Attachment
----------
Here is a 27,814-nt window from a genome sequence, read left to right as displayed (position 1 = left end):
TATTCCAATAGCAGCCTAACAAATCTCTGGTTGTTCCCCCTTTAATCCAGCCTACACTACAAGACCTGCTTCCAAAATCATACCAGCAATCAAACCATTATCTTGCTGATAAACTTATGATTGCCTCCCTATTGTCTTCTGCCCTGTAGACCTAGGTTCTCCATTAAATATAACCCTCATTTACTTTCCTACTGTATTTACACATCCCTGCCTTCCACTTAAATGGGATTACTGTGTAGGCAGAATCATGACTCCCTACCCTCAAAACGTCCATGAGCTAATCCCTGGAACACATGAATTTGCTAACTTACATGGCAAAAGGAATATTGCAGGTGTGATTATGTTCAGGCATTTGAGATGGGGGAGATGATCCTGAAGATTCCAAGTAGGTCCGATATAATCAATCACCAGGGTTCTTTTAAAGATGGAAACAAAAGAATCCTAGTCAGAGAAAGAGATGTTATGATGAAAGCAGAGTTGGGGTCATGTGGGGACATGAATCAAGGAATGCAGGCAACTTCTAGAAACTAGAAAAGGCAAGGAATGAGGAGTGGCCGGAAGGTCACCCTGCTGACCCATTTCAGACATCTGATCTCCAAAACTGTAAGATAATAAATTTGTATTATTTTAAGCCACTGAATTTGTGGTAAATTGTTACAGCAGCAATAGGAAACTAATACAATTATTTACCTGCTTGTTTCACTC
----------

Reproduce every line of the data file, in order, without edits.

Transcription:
Here is a 27,814-nt window from a genome sequence, read left to right as displayed (position 1 = left end):
TATTCCAATAGCAGCCTAACAAATCTCTGGTTGTTCCCCCTTTAATCCAGCCTACACTACAAGACCTGCTTCCAAAATCATACCAGCAATCAAACCATTATCTTGCTGATAAACTTATGATTGCCTCCCTATTGTCTTCTGCCCTGTAGACCTAGGTTCTCCATTAAATATAACCCTCATTTACTTTCCTACTGTATTTACACATCCCTGCCTTCCACTTAAATGGGATTACTGTGTAGGCAGAATCATGACTCCCTACCCTCAAAACGTCCATGAGCTAATCCCTGGAACACATGAATTTGCTAACTTACATGGCAAAAGGAATATTGCAGGTGTGATTATGTTCAGGCATTTGAGATGGGGGAGATGATCCTGAAGATTCCAAGTAGGTCCGATATAATCAATCACCAGGGTTCTTTTAAAGATGGAAACAAAAGAATCCTAGTCAGAGAAAGAGATGTTATGATGAAAGCAGAGTTGGGGTCATGTGGGGACATGAATCAAGGAATGCAGGCAACTTCTAGAAACTAGAAAAGGCAAGGAATGAGGAGTGGCCGGAAGGTCACCCTGCTGACCCATTTCAGACATCTGATCTCCAAAACTGTAAGATAATAAATTTGTATTATTTTAAGCCACTGAATTTGTGGTAAATTGTTACAGCAGCAATAGGAAACTAATACAATTATTTACCTGCTTGTTTCACTC